I saw an opening in the system
See if you can see the opening in the answers to the two questions below. The details are important. Other people asked them. I had no idea they’d come up.
Question 1: One person asked how hard the application deadline was. The tour guide explained how Columbia’s application review starting date worked, which wasn’t as a deadline. Applications received before that date got put in a file. On the application review starting date they began looking at the applications in the order received. They would put each application into a definite yes pile, a definite no pile, or put back on the bottom of the original file for possible later review.
If they filled all the spots before reaching the bottom of the pile, someone who applied before that date might not even get considered. Meanwhile, applications arriving after that date continued to get put at the bottom of the pile for possible review. So someone applying late still had a chance, though slimmer.
Question 2: Another person asked if the admissions department was available for questions. The tour guide said in general yes, they make themselves available, but just now they weren’t because they were putting the finishing touches on this year’s J-term, starting in a couple weeks.
Do you see the opening?
Here’s what I saw: they had no hard deadline and they were still considering applications for the J-term, meaning my application could be considered.
After the tour ended I approached the tour guide, pointed out the possibility I saw, and asked if I could be considered for the J-term.
It took him a second to process the logic I just hit him with. Then he brightened up with an a-ha look and invited me upstairs to talk to the admissions department. I spoke briefly with the head of the department, pointing out my degrees from Columbia, that I lived in New York and was ready to start. She said if I could put an application together quickly enough, they’d consider it.
There was my opening, following their rules.
Now all I had to do was take the GMAT, write my essays, get my recommendations, fill out the application, and have my interviews. During the winter holidays.
I had just left an old job with a couple months’ severance with the goal of starting a new company, so I had the free time I had originally budgeted for starting the company to try to make this happen.
Lesson learned: just being there makes a lot possible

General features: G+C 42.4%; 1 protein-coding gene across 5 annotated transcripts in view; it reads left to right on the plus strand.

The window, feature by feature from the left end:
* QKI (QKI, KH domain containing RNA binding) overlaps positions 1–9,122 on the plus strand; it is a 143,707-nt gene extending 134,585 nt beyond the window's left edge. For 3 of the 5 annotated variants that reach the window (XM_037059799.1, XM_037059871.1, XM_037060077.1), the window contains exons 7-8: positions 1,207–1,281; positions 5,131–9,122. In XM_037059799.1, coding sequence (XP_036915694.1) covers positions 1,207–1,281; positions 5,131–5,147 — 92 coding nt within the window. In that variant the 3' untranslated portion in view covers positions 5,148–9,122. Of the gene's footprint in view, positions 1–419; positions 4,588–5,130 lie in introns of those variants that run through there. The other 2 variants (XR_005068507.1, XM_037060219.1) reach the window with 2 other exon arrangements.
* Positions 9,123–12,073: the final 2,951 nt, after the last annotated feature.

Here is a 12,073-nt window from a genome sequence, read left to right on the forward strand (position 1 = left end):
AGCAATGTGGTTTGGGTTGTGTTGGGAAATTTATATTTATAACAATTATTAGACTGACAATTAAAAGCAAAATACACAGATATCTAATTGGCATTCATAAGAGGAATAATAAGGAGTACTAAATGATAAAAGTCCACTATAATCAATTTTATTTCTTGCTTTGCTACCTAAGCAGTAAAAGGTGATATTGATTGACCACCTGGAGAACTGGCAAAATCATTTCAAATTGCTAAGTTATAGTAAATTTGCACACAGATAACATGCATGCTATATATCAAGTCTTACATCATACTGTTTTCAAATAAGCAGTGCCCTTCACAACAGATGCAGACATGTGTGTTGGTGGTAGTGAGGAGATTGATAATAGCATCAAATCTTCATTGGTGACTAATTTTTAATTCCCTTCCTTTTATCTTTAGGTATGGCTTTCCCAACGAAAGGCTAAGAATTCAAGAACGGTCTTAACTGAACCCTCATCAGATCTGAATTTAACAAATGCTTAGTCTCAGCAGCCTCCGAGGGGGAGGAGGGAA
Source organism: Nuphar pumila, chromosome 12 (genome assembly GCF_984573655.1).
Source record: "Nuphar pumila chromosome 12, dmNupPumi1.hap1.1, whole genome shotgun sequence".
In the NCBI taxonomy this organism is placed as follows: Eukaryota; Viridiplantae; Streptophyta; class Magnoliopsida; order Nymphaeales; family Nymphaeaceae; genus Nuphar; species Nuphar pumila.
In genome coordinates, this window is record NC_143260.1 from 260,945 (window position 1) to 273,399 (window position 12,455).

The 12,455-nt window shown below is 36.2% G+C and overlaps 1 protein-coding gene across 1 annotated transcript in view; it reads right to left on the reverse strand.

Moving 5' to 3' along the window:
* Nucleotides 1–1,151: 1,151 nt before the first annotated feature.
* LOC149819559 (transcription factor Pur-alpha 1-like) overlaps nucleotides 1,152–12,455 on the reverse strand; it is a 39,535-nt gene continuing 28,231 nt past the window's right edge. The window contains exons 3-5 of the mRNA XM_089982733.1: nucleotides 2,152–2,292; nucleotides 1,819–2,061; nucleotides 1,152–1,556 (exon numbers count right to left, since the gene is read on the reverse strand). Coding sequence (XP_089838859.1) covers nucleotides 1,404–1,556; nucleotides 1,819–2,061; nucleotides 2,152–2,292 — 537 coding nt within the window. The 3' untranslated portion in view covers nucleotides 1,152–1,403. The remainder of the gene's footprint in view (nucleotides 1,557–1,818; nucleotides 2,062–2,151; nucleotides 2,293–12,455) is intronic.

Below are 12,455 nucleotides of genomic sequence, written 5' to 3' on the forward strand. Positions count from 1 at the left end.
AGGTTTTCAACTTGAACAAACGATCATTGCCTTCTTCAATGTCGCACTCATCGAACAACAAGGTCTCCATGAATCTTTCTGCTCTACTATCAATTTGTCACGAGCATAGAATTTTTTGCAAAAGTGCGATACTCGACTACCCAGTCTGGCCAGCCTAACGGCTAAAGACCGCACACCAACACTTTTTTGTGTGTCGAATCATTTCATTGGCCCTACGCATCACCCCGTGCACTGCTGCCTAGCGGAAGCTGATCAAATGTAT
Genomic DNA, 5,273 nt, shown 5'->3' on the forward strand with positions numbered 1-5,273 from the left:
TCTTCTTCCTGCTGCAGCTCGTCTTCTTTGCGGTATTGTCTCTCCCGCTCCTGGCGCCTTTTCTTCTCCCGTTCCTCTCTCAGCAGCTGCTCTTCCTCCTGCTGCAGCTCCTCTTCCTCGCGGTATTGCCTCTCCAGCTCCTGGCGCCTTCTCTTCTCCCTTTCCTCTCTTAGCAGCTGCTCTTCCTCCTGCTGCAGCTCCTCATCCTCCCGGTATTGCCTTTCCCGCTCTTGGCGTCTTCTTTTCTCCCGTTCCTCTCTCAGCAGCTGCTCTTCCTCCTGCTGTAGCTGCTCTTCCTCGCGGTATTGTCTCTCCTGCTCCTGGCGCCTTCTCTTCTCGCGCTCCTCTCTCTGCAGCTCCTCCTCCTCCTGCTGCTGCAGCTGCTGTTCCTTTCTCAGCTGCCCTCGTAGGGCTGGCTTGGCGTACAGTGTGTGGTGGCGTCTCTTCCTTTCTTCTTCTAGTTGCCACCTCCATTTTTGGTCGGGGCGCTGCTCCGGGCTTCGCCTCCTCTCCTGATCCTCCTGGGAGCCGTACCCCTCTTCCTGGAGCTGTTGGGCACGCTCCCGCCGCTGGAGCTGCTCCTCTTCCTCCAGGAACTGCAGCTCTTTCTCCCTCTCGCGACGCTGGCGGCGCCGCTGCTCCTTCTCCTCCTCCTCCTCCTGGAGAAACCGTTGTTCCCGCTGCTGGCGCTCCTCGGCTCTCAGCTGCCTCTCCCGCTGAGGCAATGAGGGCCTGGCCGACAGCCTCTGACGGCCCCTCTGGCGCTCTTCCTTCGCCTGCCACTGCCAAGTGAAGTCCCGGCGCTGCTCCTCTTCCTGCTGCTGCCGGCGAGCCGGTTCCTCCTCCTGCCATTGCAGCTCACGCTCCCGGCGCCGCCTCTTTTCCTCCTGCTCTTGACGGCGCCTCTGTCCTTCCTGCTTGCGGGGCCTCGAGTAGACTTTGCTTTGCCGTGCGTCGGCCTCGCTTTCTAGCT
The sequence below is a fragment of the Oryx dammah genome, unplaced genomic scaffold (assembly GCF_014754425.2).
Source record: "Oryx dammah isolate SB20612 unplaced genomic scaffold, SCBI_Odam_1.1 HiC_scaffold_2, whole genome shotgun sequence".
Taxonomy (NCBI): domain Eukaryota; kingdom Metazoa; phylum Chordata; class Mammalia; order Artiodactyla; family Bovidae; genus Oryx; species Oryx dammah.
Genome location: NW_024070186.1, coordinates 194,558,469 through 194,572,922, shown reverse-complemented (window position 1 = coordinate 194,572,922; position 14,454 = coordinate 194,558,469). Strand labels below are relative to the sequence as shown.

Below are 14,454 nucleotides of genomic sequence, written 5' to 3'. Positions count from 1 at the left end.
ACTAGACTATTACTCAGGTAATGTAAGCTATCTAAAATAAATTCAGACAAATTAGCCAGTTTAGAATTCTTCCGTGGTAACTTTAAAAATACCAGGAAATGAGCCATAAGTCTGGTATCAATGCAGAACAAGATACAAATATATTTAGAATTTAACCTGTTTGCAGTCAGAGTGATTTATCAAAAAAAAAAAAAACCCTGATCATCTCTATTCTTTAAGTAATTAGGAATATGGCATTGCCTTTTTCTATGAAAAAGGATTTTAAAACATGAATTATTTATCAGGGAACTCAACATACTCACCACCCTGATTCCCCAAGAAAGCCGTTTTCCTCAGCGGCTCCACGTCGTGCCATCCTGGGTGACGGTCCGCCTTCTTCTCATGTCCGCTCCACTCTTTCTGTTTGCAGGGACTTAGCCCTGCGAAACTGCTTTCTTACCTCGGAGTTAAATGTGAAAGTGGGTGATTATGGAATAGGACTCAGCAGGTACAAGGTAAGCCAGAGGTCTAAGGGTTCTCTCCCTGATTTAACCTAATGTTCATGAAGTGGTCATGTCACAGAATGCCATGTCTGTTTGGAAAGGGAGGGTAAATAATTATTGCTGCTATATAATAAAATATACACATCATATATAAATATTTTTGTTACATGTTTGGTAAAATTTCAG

When you have just enough time to do what you have to and you’re capable, you don’t feel stress. You feel motivation bordering on exhilaration. You can easily say no to everything else and avoid distractions.
GMAT: Since you take the GMAT by computer now, you can take it anytime a slot is open and get the score for the non-essay part before you leave. I found a time slot, if I remember right, December 24, so I had a few days to prepare.
Since I didn’t see the point in buying a book I’d only use for a few days, I walked to the bookstore around the corner from me (living in Manhattan rocks), sat down with practice GMAT study guides, and practiced solving problems in the bookstore all day for a few days. Normally I wouldn’t be so focused, so being in crunch time helped.
I took the GMAT at my scheduled time. I don’t remember the exact score, but it was over 700, which probably helped. I think they normally mailed results, which would take too long to reach Columbia, so I may have just told Columbia my score, or maybe shown them a copy of an unofficial report.
I have to point out the value of community here. I love New York City. I have ties with Columbia because I love learning and for my fields of interest, Columbia is the best school in the city. Living in New York means I can visit their offices and talk to them, or show them my score — at least having met them in person and realizing that we could help each other.
Essays: I just looked at my essays still on my hard drive to remind me what I wrote for them. It looks like Columbia asked for five essays on questions they asked. I don’t know what to say because writing essays isn’t that complicated. You just write. I answered the questions in the space allotted. I’m sure I had friends review. Looking at my answers I see I littered them with references to my Columbia connections.